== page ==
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Water resource specialists are skilled scientists who focus on the sanitation, delivery, and disposal of water resources for the individuals, corporate entities, and government bodies. They are required to maintain a working knowledge of water-related regulations, and frequently use specialized equipment to test water quality, the level of contaminants, and the presence of dissolved solids in the water supply.

Water resource specialists may also conduct studies on pollutants and water treatment methods, use hydraulic and hydrologic models to study water quality, and review or evaluate the design of water and wastewater treatment facilities. Individuals in this profession are detail-oriented, clear communicators who can package scientific information in a way that the general public can easily understand.

The education level required for this position is a Bachelor’s degree in Hydrology, Chemistry, Wastewater Management or a related discipline, although nearly half of all water resource specialists have Master’s degrees in related areas.

A Water Resource Specialist earns salaries somewhere between KW61,400 – KW138,000 based on education and experience. will normally receive salaries of one hundred and fifty-four thousand nine hundred and thirty dollars per year.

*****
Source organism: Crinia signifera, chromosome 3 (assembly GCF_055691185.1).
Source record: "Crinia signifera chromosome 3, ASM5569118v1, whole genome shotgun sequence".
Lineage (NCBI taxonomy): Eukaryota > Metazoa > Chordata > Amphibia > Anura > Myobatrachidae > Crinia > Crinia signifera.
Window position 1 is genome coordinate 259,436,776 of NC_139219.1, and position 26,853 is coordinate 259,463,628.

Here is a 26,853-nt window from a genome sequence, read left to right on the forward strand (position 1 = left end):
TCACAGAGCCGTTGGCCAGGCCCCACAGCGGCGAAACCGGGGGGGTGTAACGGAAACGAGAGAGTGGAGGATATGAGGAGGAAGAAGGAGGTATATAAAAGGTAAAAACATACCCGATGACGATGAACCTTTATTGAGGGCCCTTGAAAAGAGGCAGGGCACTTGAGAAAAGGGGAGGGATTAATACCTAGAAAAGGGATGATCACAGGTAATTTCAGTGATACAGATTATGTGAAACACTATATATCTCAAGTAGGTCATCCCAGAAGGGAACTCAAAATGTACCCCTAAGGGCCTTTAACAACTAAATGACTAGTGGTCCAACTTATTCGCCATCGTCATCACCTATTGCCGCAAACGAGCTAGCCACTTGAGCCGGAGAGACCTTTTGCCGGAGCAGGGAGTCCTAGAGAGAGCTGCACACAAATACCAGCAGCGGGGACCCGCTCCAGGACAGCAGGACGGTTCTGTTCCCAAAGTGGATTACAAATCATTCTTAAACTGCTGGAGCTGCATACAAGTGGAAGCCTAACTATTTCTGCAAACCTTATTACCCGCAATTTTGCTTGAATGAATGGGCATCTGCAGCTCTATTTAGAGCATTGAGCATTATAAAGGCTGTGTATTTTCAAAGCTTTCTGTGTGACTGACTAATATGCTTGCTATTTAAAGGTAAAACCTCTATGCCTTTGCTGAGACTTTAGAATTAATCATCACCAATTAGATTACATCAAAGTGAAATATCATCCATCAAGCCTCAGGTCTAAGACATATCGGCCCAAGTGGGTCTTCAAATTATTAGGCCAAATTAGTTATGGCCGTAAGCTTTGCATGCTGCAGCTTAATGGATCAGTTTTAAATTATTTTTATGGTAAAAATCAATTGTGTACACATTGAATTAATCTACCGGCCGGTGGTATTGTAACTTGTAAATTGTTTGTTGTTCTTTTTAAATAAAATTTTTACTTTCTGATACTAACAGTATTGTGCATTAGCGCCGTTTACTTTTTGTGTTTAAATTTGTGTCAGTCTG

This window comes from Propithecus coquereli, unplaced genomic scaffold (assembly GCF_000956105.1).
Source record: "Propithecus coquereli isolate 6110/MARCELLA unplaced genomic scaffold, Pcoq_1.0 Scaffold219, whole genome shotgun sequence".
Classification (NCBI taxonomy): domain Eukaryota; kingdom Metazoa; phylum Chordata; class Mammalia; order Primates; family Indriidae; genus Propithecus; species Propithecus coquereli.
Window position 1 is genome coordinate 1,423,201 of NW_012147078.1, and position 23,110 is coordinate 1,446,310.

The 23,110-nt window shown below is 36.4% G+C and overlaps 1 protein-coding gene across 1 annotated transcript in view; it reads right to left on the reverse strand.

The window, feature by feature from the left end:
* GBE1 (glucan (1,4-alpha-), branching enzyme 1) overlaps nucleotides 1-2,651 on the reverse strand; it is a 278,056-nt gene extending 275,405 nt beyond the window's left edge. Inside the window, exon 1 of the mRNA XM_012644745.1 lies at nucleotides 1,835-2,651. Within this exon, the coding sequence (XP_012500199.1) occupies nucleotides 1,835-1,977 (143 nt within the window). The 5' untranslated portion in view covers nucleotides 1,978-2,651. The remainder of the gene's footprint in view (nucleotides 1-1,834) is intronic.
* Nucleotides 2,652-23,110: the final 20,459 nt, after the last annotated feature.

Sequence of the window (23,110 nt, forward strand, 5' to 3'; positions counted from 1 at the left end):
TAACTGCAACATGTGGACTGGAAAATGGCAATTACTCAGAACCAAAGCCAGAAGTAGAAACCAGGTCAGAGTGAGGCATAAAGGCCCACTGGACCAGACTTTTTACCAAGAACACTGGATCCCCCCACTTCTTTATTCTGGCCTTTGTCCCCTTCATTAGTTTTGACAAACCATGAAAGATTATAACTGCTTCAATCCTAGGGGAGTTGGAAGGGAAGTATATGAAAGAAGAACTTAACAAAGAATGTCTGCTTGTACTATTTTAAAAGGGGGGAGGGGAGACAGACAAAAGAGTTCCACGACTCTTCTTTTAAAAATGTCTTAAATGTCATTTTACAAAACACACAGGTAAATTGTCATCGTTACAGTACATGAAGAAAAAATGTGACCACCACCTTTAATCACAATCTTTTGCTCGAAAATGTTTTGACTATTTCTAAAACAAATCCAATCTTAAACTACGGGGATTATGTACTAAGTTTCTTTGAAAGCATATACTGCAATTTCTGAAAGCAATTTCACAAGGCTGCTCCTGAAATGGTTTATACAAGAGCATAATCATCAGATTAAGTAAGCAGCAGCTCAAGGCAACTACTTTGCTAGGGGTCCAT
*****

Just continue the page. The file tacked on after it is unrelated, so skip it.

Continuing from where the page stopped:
have the highest pay levels in Lusaka, where they earn compensation, on average, of close to about KW182,865. People in this category of job can expect the highest salaries in Wholesale Trade, which has job pay of KW182,990.

Are you an aspiring water resource specialist? Want a new opportunity where you can earn a higher salary?

What does a Water Commissioner do?

When it comes to making sure every citizen has access to plentiful clean water, few people have more input than the water commissioner. As the water commissioner, you’re the person who makes major decisions about where the water will come from, how much will be needed, and what price will be paid.

While the rest of us turn the tap on the kitchen sink without pause, you manage the access to every drop in town. As water commissioner, you’re appointed to your position by the mayor or through an election. Then you work with the city’s Board of Directors to implement effective water-use policies.

That might sound like a one-step solution, but you attend a lot of meetings and constantly gather data in order to make your decisions about where the water will come from and how to manage the watershed. You’re also in charge of completing contracts with water providers and making sure the water meets quality standards. That means you get it tested and evaluate the test results.

You might also work to reduce water usage by educating the public, offering rebates for low-water toilets, or handing out low-flow shower heads. It takes some time to order water-usage reports and analyze the results, but they help you find out who’s using the most water and how you can help reduce consumption.

With all this information at your fingertips, you’re a key player in setting the price that consumers and business owners pay.

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